Steyn has a habit of rapidly alternating between reasonable observation and fact-free raving, making it one of the more disorienting book I’ve ever read. To take one example among the dozens scattered throughout the book, let’s look at what Steyn has to say about the role of the “Anglosphere” during the Second World War:
The Usual rap against the Security Council is that it’s the Second World War victory parade preserved in aspic, but, if that were so, Canada would have a greater claim to a permanent seat than either France or China. The reason Ottawa didn’t make the cut is because a third anglophone nation and second realm of King George VI would have made too obvious a simple truth: that, when it mattered, the Anglosphere was the all but lone defender of civilization and liberty.
There is so much that is wrong with this paragraph it’s hard to know where to start. First of all, China started fighting the war in 1937, a full two years before the British Empire became involved, which means that the Chinese actually fought the longest of all the allied belligerents. Additionally, in comparison to the Canadians, the Chinese suffered casualties on an entirely different order of magnitude: Roughly 50,000 Canadian soldiers died in the war in comparison to somewhere between 3 million and 4 million Chinese soldiers and another 10 or so million civilians.
More important than the sheer number of casualties, though, was the fact that stubborn Chinese resistance and unrelenting guerrilla warfare forced the Japanese to keep massive quantities of men and materiel in China (at times more than half of the entire imperial army), forces that could otherwise have been used to attempt to stymie the Americans and resulted in far greater losses. To suggest that Canada deserved a seat on the postwar Security Council more than China is not a serious argument, and can only be made with the, seemingly deliberate, omission of a number of important facts.
Steyn presents a depressing account of the steady erosion of American liberty that keeps a laser-like focus on the petty indignities of modern life. Is it ideal that in 21st century America you need to get a large number of permits before opening a small business? No, I suppose it’s not. Some licensing and regulatory requirements make no rational sense. But you know what’s a lot worse than waiting in line at city hall for permits? Being exposed to pervasive terrorism and mob violence, while simultaneously and systematically being excluded from all public institutions, simply because of the color of your skin. That was the lived reality of tens of millions of African-Americans over the course of many decades. The abolition of Jim Crow is just one of the massive and noteworthy advances for human freedom and dignity that are entirely and utterly absent from Steyn’s account.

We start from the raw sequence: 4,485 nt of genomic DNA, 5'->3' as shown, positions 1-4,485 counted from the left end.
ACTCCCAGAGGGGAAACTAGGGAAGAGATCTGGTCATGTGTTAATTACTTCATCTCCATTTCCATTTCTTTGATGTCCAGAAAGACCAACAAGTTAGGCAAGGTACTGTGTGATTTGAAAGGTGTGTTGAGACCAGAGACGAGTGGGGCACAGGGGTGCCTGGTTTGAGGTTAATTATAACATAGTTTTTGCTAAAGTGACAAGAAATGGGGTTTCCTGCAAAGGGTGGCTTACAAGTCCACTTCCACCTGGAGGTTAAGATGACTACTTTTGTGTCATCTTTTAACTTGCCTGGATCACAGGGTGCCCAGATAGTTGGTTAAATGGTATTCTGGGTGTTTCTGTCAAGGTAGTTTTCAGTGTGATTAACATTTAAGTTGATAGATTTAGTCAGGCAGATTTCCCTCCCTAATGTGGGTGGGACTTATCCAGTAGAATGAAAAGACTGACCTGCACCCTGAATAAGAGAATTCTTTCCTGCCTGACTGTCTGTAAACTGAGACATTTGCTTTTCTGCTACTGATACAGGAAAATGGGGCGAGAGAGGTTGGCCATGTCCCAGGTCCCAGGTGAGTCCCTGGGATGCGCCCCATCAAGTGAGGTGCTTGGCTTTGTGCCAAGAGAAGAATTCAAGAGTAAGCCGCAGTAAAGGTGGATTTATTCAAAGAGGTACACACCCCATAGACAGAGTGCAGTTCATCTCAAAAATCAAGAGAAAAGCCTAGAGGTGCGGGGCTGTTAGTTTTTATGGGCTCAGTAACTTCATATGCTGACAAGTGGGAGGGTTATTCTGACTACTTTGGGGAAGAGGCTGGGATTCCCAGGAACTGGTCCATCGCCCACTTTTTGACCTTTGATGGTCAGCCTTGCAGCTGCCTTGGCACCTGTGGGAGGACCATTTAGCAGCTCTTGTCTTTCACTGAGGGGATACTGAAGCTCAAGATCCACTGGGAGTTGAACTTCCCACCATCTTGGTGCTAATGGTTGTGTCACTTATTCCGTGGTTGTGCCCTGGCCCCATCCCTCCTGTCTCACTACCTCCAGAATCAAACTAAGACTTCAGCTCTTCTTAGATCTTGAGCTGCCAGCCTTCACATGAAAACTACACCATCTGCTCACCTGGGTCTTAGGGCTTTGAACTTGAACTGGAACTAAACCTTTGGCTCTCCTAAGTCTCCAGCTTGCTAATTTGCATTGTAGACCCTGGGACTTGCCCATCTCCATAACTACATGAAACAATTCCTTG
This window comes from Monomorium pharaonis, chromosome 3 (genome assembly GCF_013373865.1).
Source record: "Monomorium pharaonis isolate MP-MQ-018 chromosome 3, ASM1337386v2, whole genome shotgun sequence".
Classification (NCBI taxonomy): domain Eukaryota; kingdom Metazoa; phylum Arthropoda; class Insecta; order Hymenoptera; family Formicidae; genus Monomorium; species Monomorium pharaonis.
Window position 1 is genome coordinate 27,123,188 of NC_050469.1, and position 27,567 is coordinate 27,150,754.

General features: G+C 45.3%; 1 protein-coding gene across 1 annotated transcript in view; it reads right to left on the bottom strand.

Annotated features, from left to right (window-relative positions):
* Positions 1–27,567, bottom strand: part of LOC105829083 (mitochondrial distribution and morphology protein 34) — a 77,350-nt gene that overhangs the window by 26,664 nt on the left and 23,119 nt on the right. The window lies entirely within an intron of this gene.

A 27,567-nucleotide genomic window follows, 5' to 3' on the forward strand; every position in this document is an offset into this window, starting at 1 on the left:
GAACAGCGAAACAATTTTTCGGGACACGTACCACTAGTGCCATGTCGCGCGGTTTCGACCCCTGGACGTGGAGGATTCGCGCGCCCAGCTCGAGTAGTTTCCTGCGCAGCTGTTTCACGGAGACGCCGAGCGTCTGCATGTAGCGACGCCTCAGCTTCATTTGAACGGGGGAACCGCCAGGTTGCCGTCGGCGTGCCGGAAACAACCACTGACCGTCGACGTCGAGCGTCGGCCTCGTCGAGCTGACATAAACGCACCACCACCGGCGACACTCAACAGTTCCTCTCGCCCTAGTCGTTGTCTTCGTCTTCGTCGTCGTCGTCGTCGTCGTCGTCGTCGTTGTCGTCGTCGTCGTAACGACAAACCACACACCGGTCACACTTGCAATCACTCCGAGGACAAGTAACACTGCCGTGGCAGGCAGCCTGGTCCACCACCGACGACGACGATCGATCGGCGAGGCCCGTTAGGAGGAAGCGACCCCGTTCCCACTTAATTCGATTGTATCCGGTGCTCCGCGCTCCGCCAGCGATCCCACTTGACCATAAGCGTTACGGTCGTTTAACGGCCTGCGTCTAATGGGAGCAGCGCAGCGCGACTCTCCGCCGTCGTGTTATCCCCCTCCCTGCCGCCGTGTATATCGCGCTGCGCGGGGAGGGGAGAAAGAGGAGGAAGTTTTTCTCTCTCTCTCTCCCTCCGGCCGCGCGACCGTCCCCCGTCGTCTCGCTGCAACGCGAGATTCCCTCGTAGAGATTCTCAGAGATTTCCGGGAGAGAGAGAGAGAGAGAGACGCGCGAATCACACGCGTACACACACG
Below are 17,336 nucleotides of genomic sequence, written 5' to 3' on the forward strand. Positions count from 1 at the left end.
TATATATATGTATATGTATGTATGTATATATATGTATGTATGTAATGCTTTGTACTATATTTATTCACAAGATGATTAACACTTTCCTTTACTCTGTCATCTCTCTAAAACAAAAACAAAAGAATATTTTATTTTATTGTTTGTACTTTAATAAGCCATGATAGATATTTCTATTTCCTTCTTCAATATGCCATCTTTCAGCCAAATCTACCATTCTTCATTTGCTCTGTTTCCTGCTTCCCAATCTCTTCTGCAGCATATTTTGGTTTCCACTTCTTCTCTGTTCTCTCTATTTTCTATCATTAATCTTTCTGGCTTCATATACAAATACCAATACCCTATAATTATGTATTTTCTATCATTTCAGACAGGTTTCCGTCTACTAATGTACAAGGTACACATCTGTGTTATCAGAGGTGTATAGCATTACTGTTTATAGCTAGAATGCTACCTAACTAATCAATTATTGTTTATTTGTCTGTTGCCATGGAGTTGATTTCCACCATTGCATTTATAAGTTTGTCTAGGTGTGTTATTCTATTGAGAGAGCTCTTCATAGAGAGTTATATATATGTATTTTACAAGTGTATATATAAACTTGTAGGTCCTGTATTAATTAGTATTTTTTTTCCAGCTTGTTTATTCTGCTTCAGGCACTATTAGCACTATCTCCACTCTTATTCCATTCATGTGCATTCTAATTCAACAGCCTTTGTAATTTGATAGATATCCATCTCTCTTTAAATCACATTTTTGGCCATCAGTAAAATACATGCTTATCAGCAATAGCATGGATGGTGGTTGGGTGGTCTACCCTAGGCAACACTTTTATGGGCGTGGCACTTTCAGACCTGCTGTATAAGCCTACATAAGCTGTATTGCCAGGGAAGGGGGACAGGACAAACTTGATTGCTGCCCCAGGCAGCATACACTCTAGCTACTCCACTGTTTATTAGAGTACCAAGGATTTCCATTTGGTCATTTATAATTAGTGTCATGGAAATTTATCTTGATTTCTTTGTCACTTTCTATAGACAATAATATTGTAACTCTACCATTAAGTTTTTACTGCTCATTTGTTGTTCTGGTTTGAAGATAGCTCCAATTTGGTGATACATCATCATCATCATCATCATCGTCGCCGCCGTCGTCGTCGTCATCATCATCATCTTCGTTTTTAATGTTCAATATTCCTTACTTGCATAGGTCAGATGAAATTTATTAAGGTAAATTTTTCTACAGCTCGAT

The rapid and commendable progress achieved by women, gays and minorities has no place in “After America” because of Steyn’s quite remarkable ability to ignore the perspectives of the various “others” who haunt the pages of his book. Consider his pithy formulation:
“After the slaughter of 9/11, the civilized world fought back, hit hard, went on the attack, rolled up the Afghan terrorist camps, toppled the Taliban. In the battle cry of a soon forgotten man called Todd Beamer, ‘Let’s roll!’
After the Danish Cartoons, we weaseled and equivocated and appeased and apologized, and signaled that we were willing to trade core Western values for a quiet life. Let’s roll over! It’s a lot less effort.”
The Danish cartoon controversy took place early in the fall of 2005. During the next six years, supposedly a period of rank appeasement and cowardice, the United States continued to militarily occupy two Muslim countries it had recently invaded (Iraq and Afghanistan), bombed four others (Somalia, Libya, Pakistan and Yemen), placed “crippling” economic sanctions on yet another (Iran), and ran a worldwide torture regime in close cooperation with the intelligence services of various “pro-Western” dictators such as the reviled, and now deposed, Hosni Mubarak, Moammar Gadhafi and Zine El Abidine Ben Ali.
Steyn simply doesn’t even attempt to rebut the rather obvious counterargument that the United States and its allies are detested by large number of Muslims not for their “freedom” but for their habit of militarily intervening in various Muslim countries and closely supporting unpopular pro-Western dictators.
Far from being a weakness, though, Steyn’s myopia is what makes him a far better weaver of narratives than many America conservatives. Steyn’s wit and pen are sharp, but it is his utter lack of interest in either doing justice to the alternate liberal explanation, or in placing his observations inside any sort of broader context, that gives his prose its power and rhythm.
Yet while it is an entertaining read, as a practical guide to understanding the world, “After America” is so tendentious and selective as to be value subtracting — people who read it will end up with an extremely distorted view of a number of important topics, and will imagine that “the government” is some sort of almost supernatural and constantly growing malevolent force.
However, as a window into the mind-set of the contemporary right (equal parts resentful, angry, confused and uninformed), it is invaluable. If you want to understand the viewpoint of those Americans — primarily, but not exclusively, older whites — who are angry with where the country is headed, you could do quite a lot worse than read this book.